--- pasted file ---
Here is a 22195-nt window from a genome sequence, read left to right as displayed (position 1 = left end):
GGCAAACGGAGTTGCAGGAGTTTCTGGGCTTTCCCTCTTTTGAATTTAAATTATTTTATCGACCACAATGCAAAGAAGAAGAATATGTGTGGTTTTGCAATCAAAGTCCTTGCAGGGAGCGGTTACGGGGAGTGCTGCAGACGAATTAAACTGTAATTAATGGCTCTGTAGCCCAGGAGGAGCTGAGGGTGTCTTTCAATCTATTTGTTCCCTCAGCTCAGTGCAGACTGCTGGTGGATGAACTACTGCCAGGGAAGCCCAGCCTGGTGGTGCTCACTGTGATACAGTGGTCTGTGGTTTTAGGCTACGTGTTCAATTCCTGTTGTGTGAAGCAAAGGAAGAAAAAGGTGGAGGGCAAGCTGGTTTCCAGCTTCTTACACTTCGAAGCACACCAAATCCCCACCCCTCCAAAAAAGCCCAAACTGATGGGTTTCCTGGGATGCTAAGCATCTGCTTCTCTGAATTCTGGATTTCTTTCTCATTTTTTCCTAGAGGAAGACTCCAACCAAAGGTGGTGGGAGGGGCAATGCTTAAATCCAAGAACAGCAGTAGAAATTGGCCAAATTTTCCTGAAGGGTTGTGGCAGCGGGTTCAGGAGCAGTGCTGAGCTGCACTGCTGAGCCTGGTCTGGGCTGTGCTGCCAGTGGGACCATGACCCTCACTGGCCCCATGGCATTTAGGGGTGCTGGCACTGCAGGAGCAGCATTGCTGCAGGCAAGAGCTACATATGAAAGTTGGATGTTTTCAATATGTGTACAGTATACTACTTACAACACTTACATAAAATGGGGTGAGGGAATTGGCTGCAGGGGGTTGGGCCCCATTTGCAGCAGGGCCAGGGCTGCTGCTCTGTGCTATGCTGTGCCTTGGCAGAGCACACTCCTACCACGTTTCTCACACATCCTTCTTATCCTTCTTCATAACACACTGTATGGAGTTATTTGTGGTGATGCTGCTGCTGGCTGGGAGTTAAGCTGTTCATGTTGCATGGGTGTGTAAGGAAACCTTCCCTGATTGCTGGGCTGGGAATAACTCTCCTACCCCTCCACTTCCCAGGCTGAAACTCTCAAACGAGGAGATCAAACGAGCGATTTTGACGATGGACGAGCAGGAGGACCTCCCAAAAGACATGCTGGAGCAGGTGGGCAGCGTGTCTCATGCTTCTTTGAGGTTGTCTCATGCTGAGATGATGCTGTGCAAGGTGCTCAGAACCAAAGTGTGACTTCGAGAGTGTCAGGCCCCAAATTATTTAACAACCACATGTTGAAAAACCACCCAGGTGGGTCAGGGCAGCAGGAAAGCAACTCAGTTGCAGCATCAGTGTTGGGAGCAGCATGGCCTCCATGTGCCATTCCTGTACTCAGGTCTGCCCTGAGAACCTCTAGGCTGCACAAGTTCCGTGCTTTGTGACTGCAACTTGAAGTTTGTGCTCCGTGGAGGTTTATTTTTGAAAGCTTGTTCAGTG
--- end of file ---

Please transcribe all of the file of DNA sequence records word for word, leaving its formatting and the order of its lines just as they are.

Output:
Here is a 22195-nt window from a genome sequence, read left to right as displayed (position 1 = left end):
GGCAAACGGAGTTGCAGGAGTTTCTGGGCTTTCCCTCTTTTGAATTTAAATTATTTTATCGACCACAATGCAAAGAAGAAGAATATGTGTGGTTTTGCAATCAAAGTCCTTGCAGGGAGCGGTTACGGGGAGTGCTGCAGACGAATTAAACTGTAATTAATGGCTCTGTAGCCCAGGAGGAGCTGAGGGTGTCTTTCAATCTATTTGTTCCCTCAGCTCAGTGCAGACTGCTGGTGGATGAACTACTGCCAGGGAAGCCCAGCCTGGTGGTGCTCACTGTGATACAGTGGTCTGTGGTTTTAGGCTACGTGTTCAATTCCTGTTGTGTGAAGCAAAGGAAGAAAAAGGTGGAGGGCAAGCTGGTTTCCAGCTTCTTACACTTCGAAGCACACCAAATCCCCACCCCTCCAAAAAAGCCCAAACTGATGGGTTTCCTGGGATGCTAAGCATCTGCTTCTCTGAATTCTGGATTTCTTTCTCATTTTTTCCTAGAGGAAGACTCCAACCAAAGGTGGTGGGAGGGGCAATGCTTAAATCCAAGAACAGCAGTAGAAATTGGCCAAATTTTCCTGAAGGGTTGTGGCAGCGGGTTCAGGAGCAGTGCTGAGCTGCACTGCTGAGCCTGGTCTGGGCTGTGCTGCCAGTGGGACCATGACCCTCACTGGCCCCATGGCATTTAGGGGTGCTGGCACTGCAGGAGCAGCATTGCTGCAGGCAAGAGCTACATATGAAAGTTGGATGTTTTCAATATGTGTACAGTATACTACTTACAACACTTACATAAAATGGGGTGAGGGAATTGGCTGCAGGGGGTTGGGCCCCATTTGCAGCAGGGCCAGGGCTGCTGCTCTGTGCTATGCTGTGCCTTGGCAGAGCACACTCCTACCACGTTTCTCACACATCCTTCTTATCCTTCTTCATAACACACTGTATGGAGTTATTTGTGGTGATGCTGCTGCTGGCTGGGAGTTAAGCTGTTCATGTTGCATGGGTGTGTAAGGAAACCTTCCCTGATTGCTGGGCTGGGAATAACTCTCCTACCCCTCCACTTCCCAGGCTGAAACTCTCAAACGAGGAGATCAAACGAGCGATTTTGACGATGGACGAGCAGGAGGACCTCCCAAAAGACATGCTGGAGCAGGTGGGCAGCGTGTCTCATGCTTCTTTGAGGTTGTCTCATGCTGAGATGATGCTGTGCAAGGTGCTCAGAACCAAAGTGTGACTTCGAGAGTGTCAGGCCCCAAATTATTTAACAACCACATGTTGAAAAACCACCCAGGTGGGTCAGGGCAGCAGGAAAGCAACTCAGTTGCAGCATCAGTGTTGGGAGCAGCATGGCCTCCATGTGCCATTCCTGTACTCAGGTCTGCCCTGAGAACCTCTAGGCTGCACAAGTTCCGTGCTTTGTGACTGCAACTTGAAGTTTGTGCTCCGTGGAGGTTTATTTTTGAAAGCTTGTTCAGTG